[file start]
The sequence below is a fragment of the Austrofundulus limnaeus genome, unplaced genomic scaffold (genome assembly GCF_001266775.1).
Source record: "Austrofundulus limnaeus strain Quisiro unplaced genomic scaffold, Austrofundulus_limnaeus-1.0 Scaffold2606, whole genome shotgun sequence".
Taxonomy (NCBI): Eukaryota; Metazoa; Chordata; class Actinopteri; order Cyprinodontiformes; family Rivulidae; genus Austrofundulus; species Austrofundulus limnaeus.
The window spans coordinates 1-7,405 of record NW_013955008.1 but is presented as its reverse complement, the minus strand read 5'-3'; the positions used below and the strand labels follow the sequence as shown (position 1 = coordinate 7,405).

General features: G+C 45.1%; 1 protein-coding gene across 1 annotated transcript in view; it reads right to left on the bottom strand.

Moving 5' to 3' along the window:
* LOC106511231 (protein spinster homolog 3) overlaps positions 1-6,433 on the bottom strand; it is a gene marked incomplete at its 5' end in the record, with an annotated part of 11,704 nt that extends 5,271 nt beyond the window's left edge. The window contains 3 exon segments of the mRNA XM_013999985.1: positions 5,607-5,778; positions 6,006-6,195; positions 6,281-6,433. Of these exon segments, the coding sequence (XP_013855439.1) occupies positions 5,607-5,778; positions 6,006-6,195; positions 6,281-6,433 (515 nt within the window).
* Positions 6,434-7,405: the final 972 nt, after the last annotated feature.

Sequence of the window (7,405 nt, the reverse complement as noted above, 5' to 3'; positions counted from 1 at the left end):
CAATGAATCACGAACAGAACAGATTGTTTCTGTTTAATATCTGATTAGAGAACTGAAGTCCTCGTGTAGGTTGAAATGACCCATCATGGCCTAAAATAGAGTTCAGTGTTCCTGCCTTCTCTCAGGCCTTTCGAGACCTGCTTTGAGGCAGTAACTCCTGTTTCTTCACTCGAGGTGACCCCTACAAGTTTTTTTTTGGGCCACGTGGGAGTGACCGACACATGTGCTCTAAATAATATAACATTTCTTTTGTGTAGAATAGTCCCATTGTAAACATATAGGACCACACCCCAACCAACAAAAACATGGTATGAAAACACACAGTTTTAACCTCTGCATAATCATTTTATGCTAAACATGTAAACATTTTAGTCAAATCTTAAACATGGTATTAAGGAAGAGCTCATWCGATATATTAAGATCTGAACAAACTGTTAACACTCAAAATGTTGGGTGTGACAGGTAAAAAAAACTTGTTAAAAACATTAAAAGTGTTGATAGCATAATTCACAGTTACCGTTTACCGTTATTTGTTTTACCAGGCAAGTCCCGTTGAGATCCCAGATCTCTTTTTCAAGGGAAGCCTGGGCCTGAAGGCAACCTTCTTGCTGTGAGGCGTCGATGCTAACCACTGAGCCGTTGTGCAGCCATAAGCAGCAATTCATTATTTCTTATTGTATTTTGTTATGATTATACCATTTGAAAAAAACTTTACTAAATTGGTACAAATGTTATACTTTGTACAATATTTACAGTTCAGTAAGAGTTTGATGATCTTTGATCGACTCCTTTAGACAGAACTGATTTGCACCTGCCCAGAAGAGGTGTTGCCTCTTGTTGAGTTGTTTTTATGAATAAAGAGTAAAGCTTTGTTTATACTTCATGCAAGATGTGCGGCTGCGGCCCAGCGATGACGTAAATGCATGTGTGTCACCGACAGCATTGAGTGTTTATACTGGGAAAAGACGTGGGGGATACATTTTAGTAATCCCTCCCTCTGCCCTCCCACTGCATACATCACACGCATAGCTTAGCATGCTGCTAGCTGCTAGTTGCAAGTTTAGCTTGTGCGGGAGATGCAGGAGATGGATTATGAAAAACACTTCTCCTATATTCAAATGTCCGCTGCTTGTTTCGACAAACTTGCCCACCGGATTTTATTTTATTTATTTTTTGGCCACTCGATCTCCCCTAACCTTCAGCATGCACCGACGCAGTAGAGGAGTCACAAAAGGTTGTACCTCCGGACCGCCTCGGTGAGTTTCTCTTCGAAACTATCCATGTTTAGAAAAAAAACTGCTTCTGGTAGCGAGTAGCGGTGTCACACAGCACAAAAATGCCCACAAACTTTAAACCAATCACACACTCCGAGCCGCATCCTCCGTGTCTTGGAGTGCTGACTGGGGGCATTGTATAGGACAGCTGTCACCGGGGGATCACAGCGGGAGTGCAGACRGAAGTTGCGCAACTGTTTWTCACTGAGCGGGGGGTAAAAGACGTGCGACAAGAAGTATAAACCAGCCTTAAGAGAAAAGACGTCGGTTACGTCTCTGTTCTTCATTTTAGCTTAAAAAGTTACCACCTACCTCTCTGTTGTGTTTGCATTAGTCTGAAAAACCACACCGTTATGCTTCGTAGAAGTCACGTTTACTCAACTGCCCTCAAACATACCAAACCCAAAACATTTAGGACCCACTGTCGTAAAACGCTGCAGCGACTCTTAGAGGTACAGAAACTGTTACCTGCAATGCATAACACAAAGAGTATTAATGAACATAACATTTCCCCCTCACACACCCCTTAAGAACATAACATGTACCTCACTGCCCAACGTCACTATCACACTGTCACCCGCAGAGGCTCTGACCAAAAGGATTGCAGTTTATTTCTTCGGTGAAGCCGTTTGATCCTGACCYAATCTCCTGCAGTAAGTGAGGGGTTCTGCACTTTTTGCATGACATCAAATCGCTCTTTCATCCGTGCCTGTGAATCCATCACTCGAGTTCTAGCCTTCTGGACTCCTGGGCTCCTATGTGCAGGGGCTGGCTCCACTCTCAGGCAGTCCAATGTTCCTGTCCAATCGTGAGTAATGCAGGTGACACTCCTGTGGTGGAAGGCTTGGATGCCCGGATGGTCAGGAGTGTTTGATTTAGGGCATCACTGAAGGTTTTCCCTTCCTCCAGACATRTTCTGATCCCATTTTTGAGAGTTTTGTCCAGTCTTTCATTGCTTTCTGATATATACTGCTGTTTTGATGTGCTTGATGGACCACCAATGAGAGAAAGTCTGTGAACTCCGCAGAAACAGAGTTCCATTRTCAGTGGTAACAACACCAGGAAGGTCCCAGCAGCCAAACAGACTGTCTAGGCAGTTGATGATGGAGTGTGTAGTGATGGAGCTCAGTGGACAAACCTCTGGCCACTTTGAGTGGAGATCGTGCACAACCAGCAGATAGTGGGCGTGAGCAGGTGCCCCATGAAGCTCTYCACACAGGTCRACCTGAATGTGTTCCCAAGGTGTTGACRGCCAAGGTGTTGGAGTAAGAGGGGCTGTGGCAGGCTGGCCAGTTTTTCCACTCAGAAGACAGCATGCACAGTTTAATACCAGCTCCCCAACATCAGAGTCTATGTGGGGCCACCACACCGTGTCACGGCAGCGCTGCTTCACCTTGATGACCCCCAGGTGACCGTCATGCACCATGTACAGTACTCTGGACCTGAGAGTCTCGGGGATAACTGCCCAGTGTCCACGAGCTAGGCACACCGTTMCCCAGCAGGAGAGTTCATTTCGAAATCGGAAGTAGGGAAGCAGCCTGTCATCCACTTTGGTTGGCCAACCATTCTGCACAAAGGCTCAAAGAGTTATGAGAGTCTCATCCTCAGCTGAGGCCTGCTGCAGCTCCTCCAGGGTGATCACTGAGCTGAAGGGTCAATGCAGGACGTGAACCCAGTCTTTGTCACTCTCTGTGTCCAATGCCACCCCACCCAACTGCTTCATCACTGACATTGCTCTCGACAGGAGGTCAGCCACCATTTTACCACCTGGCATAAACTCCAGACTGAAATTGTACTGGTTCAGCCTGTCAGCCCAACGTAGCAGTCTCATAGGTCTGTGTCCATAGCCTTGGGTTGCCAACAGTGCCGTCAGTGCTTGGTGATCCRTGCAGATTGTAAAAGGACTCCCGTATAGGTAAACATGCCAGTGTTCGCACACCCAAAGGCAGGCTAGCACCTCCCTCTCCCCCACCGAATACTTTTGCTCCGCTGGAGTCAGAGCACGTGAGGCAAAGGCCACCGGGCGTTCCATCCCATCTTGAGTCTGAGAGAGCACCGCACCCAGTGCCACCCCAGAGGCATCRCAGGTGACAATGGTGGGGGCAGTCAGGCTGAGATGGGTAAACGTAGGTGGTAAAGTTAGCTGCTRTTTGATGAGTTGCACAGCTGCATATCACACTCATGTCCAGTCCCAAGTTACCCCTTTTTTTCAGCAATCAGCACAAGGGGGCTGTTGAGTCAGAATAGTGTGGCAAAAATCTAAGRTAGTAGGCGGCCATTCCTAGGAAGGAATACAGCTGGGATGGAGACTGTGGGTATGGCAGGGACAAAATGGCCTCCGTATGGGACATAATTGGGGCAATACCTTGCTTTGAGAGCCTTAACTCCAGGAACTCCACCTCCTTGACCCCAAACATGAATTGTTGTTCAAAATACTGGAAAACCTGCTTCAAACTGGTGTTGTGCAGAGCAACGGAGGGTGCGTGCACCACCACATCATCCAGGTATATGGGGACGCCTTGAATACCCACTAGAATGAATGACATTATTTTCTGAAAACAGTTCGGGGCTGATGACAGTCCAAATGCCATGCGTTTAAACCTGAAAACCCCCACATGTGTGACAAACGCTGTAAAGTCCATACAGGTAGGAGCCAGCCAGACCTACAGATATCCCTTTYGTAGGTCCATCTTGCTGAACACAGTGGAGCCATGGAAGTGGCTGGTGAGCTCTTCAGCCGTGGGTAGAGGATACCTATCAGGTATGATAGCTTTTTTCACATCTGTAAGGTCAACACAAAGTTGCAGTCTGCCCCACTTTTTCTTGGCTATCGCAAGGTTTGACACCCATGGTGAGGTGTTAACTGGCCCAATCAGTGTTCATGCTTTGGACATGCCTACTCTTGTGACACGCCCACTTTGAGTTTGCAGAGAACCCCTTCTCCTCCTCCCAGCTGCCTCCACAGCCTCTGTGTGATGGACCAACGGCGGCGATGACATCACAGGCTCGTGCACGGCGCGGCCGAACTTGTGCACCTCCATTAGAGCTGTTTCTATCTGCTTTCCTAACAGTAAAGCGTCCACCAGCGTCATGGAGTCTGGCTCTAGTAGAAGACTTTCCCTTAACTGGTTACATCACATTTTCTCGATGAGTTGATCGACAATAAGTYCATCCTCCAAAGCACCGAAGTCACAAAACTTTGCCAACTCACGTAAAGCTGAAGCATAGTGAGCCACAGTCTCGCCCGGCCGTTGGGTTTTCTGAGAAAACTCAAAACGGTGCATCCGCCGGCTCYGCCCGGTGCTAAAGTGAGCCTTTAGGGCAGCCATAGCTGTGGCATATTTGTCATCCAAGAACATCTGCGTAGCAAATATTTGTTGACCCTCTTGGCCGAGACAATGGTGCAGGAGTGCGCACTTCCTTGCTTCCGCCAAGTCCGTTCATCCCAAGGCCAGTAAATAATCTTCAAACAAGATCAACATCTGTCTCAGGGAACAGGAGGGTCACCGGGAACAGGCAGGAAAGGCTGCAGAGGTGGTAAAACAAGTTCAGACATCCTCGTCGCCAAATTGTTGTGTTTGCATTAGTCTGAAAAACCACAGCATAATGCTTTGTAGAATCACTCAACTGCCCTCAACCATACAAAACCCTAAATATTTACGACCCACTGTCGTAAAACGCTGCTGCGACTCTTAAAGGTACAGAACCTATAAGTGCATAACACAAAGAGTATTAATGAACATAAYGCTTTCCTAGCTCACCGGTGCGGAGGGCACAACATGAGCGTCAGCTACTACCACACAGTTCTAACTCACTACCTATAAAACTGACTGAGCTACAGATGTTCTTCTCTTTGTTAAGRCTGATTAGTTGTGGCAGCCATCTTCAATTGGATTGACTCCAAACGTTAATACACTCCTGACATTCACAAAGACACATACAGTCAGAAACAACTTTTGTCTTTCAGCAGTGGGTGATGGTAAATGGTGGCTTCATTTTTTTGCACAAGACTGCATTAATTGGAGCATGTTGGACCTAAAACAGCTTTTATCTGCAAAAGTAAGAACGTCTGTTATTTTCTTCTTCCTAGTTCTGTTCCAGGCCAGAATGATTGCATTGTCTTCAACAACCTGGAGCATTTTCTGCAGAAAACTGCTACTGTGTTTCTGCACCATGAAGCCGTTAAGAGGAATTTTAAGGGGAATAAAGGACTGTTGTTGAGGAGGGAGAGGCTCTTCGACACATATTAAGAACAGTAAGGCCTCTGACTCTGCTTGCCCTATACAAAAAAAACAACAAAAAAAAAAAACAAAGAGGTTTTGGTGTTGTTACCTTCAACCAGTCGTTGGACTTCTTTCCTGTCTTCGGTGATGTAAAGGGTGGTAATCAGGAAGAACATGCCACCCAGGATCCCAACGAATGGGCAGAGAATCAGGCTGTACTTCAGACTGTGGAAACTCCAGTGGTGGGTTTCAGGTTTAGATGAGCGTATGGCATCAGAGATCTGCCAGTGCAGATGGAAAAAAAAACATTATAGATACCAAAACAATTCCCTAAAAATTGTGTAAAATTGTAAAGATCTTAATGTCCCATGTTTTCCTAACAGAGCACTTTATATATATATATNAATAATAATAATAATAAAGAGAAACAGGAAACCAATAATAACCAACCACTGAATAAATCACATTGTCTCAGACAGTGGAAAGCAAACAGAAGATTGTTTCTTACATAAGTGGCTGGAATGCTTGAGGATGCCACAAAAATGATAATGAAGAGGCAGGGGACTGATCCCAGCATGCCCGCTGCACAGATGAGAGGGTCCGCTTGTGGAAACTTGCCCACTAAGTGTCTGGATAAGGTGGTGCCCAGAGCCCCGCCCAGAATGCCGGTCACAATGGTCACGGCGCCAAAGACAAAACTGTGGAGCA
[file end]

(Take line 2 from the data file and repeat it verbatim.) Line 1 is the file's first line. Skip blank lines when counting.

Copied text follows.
Source record: "Austrofundulus limnaeus strain Quisiro unplaced genomic scaffold, Austrofundulus_limnaeus-1.0 Scaffold2606, whole genome shotgun sequence".